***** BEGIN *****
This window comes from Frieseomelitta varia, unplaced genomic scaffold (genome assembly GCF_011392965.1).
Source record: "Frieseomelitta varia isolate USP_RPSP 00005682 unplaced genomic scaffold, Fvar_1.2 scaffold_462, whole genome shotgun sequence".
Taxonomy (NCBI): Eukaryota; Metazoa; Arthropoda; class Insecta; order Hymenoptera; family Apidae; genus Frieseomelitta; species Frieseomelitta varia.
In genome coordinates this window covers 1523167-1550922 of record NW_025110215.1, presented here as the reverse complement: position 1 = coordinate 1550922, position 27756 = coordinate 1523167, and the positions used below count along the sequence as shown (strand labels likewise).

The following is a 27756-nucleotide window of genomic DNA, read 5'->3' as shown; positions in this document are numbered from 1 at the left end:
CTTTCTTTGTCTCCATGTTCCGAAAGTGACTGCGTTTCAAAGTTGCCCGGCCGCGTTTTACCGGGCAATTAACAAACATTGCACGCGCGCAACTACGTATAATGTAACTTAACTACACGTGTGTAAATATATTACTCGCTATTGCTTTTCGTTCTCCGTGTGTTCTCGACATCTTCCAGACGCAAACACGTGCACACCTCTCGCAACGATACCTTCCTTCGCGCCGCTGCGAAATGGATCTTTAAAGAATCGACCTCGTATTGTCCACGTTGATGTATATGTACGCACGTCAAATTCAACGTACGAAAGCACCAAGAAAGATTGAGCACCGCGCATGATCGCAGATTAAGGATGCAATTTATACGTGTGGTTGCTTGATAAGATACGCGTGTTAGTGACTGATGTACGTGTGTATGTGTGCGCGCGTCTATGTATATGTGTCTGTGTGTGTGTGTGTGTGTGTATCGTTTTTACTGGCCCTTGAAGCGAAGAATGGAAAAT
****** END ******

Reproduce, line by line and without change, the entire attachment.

This window comes from Frieseomelitta varia, unplaced genomic scaffold (genome assembly GCF_011392965.1).
Source record: "Frieseomelitta varia isolate USP_RPSP 00005682 unplaced genomic scaffold, Fvar_1.2 scaffold_462, whole genome shotgun sequence".
Taxonomy (NCBI): Eukaryota; Metazoa; Arthropoda; class Insecta; order Hymenoptera; family Apidae; genus Frieseomelitta; species Frieseomelitta varia.
In genome coordinates this window covers 1523167-1550922 of record NW_025110215.1, presented here as the reverse complement: position 1 = coordinate 1550922, position 27756 = coordinate 1523167, and the positions used below count along the sequence as shown (strand labels likewise).

The following is a 27756-nucleotide window of genomic DNA, read 5'->3' as shown; positions in this document are numbered from 1 at the left end:
CTTTCTTTGTCTCCATGTTCCGAAAGTGACTGCGTTTCAAAGTTGCCCGGCCGCGTTTTACCGGGCAATTAACAAACATTGCACGCGCGCAACTACGTATAATGTAACTTAACTACACGTGTGTAAATATATTACTCGCTATTGCTTTTCGTTCTCCGTGTGTTCTCGACATCTTCCAGACGCAAACACGTGCACACCTCTCGCAACGATACCTTCCTTCGCGCCGCTGCGAAATGGATCTTTAAAGAATCGACCTCGTATTGTCCACGTTGATGTATATGTACGCACGTCAAATTCAACGTACGAAAGCACCAAGAAAGATTGAGCACCGCGCATGATCGCAGATTAAGGATGCAATTTATACGTGTGGTTGCTTGATAAGATACGCGTGTTAGTGACTGATGTACGTGTGTATGTGTGCGCGCGTCTATGTATATGTGTCTGTGTGTGTGTGTGTGTGTGTATCGTTTTTACTGGCCCTTGAAGCGAAGAATGGAAAAT